Does this shifting of funds among the three fiscal years indicate that the program is still experiencing development and supplier problems, and what are the implications of installation of MEDS in the Orbiter Atlantis during its OMDP this year?
Mr. GOLDIN. I would like to ask Joe Rothenberg to answer, if that is okay.
Page 224 PREV PAGE TOP OF DOC Mr. ROTHENBERG. To start with, number one, there were supplier problems specifically with the glass on the tubes. That has been solved. They have a new supplier, and Atlantis will have MEDS in it, and actually I saw a demonstration of it last Thursday down at JSC.
Mr. LEWIS. Beyond the experimental and development supplier problems, the pattern of the funding or request causes me to scratch my head. Tell me about that.
Mr. ROTHENBERG. Well, what they did is when they had the supplier problems, they actually slowed down the program until they solved the problems and were sure they had them solved, and then they reprogrammed the money back in there to put in the years they needed for the upcoming OMDPs, and Atlantis does have it in, as I say.
Mr. LEWIS. Okay. The National Research Council recently completed a study on protecting the Space Shuttle and astronauts from orbit debris, small particles, not pieces of satellites, but I gather flecks of paint or otherwise. I am asking this question because I do not want to have this kind of problem when I am in one of those uniforms outside the Shuttle sometime. [Laughter.]
What actions have you taken to reduce the risk of the Shuttle mission termination or critical failure caused by collision with orbital debris?
Mr. ROTHENBERG. Okay. As part of the Phase 2 upgrade program that was specifically a program to reinforce areas that were vulnerable, specifically, the leading edges of the wings, the nosecone. There are some sharp edges on the front end that are particularly vulnerable. They actually put some insulation behind it so if we do get a penetration, it absorbs it. The radiators and the freon loops were another area that was critical on that, payload bay doors, and those were also reinforced, and that is part of the Phase 2 Shuttle upgrade program.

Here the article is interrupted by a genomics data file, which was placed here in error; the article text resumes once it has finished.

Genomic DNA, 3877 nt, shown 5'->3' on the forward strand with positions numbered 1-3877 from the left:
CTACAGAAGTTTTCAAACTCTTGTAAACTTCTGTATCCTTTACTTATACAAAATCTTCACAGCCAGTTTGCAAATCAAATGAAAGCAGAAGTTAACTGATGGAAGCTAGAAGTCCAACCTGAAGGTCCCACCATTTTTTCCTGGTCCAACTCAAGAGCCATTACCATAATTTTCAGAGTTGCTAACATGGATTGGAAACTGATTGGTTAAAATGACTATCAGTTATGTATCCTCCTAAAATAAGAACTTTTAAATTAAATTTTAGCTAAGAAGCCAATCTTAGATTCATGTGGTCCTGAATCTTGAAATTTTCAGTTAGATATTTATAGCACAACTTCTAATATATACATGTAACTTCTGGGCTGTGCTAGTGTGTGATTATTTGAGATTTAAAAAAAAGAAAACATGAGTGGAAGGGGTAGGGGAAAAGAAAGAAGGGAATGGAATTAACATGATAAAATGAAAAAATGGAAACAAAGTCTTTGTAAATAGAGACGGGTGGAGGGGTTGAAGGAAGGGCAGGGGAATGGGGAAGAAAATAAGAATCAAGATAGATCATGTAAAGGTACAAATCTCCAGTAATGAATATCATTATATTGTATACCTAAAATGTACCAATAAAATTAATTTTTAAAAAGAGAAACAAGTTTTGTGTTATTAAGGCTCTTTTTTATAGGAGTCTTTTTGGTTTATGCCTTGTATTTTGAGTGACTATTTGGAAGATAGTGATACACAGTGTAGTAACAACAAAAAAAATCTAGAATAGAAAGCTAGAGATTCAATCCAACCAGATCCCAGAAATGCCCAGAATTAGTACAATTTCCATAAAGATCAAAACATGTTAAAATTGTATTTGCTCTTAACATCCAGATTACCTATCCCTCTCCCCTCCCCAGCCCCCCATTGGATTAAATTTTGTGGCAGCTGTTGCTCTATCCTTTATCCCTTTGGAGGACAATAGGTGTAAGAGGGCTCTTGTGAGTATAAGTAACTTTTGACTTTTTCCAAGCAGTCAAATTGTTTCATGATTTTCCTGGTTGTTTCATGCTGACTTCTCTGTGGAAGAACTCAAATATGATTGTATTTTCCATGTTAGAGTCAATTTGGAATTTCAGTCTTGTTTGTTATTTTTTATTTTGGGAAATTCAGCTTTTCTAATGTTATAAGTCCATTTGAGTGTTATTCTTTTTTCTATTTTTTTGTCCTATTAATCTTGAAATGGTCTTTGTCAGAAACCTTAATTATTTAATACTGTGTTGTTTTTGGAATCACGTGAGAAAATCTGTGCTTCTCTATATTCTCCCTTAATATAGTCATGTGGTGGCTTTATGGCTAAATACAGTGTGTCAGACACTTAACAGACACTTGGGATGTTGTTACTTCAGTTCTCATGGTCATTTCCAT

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Mr. LEWIS. The NRC study also noted this risk particularly to astronauts during extra-vehicle activity, which will be very common and extensive during assembly of the Space Station. The report states, and I quote, ''Most vulnerable parts are the soft areas of the spacesuit''. Given this assessment, why is NASA developing a new soft spacesuit which is to be delivered for testing in 1998?
Mr. ROTHENBERG. Some preliminary inputs that I have gotten, a preliminary report that I have seen from JSC, is that they believeand I need to penetrate this further because there are still questions in my mind, but the current belief is that there is a tradeoff between using a rigid or hard suit, and the amount of time the astronauts will actually have to spend in assembling the Station and being out there. The duration of the exposure, first, is being able to work faster and work more comfortably in a soft suit, but being out there with less and less exposure. So it is a tradeoff that they performed.
I would really like to reserve the right to, one, review the data, and also hear some other views on the alternatives.
Mr. LEWIS. I would appreciate that input. It is items like this, just the wrong thing occurring at the wrong time, and everything we are about goes up in smoke.
Mr. ROTHENBERG. Absolutely.
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Mr. LEWIS. Included in the Orbiter improvement portion of the safety and performance upgrades budget is a line for supportability upgrades, with a request of $48 million for fiscal year 1999. What are the specific upgrades being financed through this?